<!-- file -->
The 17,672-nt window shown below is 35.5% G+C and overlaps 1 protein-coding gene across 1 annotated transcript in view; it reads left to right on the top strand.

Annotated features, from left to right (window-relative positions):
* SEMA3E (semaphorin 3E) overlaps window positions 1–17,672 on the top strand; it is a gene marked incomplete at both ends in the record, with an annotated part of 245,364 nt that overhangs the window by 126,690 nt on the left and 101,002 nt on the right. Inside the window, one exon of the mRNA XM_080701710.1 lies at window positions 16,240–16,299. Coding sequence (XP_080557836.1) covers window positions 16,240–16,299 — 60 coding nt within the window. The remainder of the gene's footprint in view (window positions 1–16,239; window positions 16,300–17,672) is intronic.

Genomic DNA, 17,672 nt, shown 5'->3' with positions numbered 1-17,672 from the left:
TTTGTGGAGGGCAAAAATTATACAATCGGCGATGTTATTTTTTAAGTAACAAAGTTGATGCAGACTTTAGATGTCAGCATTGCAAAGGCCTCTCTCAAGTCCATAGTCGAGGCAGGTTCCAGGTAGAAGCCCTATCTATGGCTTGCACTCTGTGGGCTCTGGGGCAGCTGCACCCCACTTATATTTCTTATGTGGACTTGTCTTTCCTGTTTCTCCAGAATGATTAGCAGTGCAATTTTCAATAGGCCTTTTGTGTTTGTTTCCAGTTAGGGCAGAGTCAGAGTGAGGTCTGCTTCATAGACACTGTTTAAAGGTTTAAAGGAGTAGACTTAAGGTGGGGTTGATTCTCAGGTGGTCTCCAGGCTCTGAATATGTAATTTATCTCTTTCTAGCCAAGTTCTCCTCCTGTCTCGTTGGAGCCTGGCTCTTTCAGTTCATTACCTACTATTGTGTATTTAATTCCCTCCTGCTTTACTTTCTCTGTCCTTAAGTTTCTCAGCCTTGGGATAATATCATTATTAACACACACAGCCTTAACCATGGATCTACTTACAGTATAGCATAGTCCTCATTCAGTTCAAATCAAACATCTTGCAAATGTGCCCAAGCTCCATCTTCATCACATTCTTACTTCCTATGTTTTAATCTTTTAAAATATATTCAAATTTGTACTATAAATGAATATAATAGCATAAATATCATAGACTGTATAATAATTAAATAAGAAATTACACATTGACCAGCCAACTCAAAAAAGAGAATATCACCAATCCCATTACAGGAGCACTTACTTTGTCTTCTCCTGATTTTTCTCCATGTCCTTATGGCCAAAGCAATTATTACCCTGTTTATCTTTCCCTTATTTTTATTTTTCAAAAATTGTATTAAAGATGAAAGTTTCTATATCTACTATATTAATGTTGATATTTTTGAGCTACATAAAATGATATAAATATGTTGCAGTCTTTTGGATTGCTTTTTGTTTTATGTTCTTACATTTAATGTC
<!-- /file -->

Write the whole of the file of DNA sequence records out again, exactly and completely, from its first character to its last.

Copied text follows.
The 17,672-nt window shown below is 35.5% G+C and overlaps 1 protein-coding gene across 1 annotated transcript in view; it reads left to right on the top strand.

Annotated features, from left to right (window-relative positions):
* SEMA3E (semaphorin 3E) overlaps window positions 1–17,672 on the top strand; it is a gene marked incomplete at both ends in the record, with an annotated part of 245,364 nt that overhangs the window by 126,690 nt on the left and 101,002 nt on the right. Inside the window, one exon of the mRNA XM_080701710.1 lies at window positions 16,240–16,299. Coding sequence (XP_080557836.1) covers window positions 16,240–16,299 — 60 coding nt within the window. The remainder of the gene's footprint in view (window positions 1–16,239; window positions 16,300–17,672) is intronic.

Genomic DNA, 17,672 nt, shown 5'->3' with positions numbered 1-17,672 from the left:
TTTGTGGAGGGCAAAAATTATACAATCGGCGATGTTATTTTTTAAGTAACAAAGTTGATGCAGACTTTAGATGTCAGCATTGCAAAGGCCTCTCTCAAGTCCATAGTCGAGGCAGGTTCCAGGTAGAAGCCCTATCTATGGCTTGCACTCTGTGGGCTCTGGGGCAGCTGCACCCCACTTATATTTCTTATGTGGACTTGTCTTTCCTGTTTCTCCAGAATGATTAGCAGTGCAATTTTCAATAGGCCTTTTGTGTTTGTTTCCAGTTAGGGCAGAGTCAGAGTGAGGTCTGCTTCATAGACACTGTTTAAAGGTTTAAAGGAGTAGACTTAAGGTGGGGTTGATTCTCAGGTGGTCTCCAGGCTCTGAATATGTAATTTATCTCTTTCTAGCCAAGTTCTCCTCCTGTCTCGTTGGAGCCTGGCTCTTTCAGTTCATTACCTACTATTGTGTATTTAATTCCCTCCTGCTTTACTTTCTCTGTCCTTAAGTTTCTCAGCCTTGGGATAATATCATTATTAACACACACAGCCTTAACCATGGATCTACTTACAGTATAGCATAGTCCTCATTCAGTTCAAATCAAACATCTTGCAAATGTGCCCAAGCTCCATCTTCATCACATTCTTACTTCCTATGTTTTAATCTTTTAAAATATATTCAAATTTGTACTATAAATGAATATAATAGCATAAATATCATAGACTGTATAATAATTAAATAAGAAATTACACATTGACCAGCCAACTCAAAAAAGAGAATATCACCAATCCCATTACAGGAGCACTTACTTTGTCTTCTCCTGATTTTTCTCCATGTCCTTATGGCCAAAGCAATTATTACCCTGTTTATCTTTCCCTTATTTTTATTTTTCAAAAATTGTATTAAAGATGAAAGTTTCTATATCTACTATATTAATGTTGATATTTTTGAGCTACATAAAATGATATAAATATGTTGCAGTCTTTTGGATTGCTTTTTGTTTTATGTTCTTACATTTAATGTC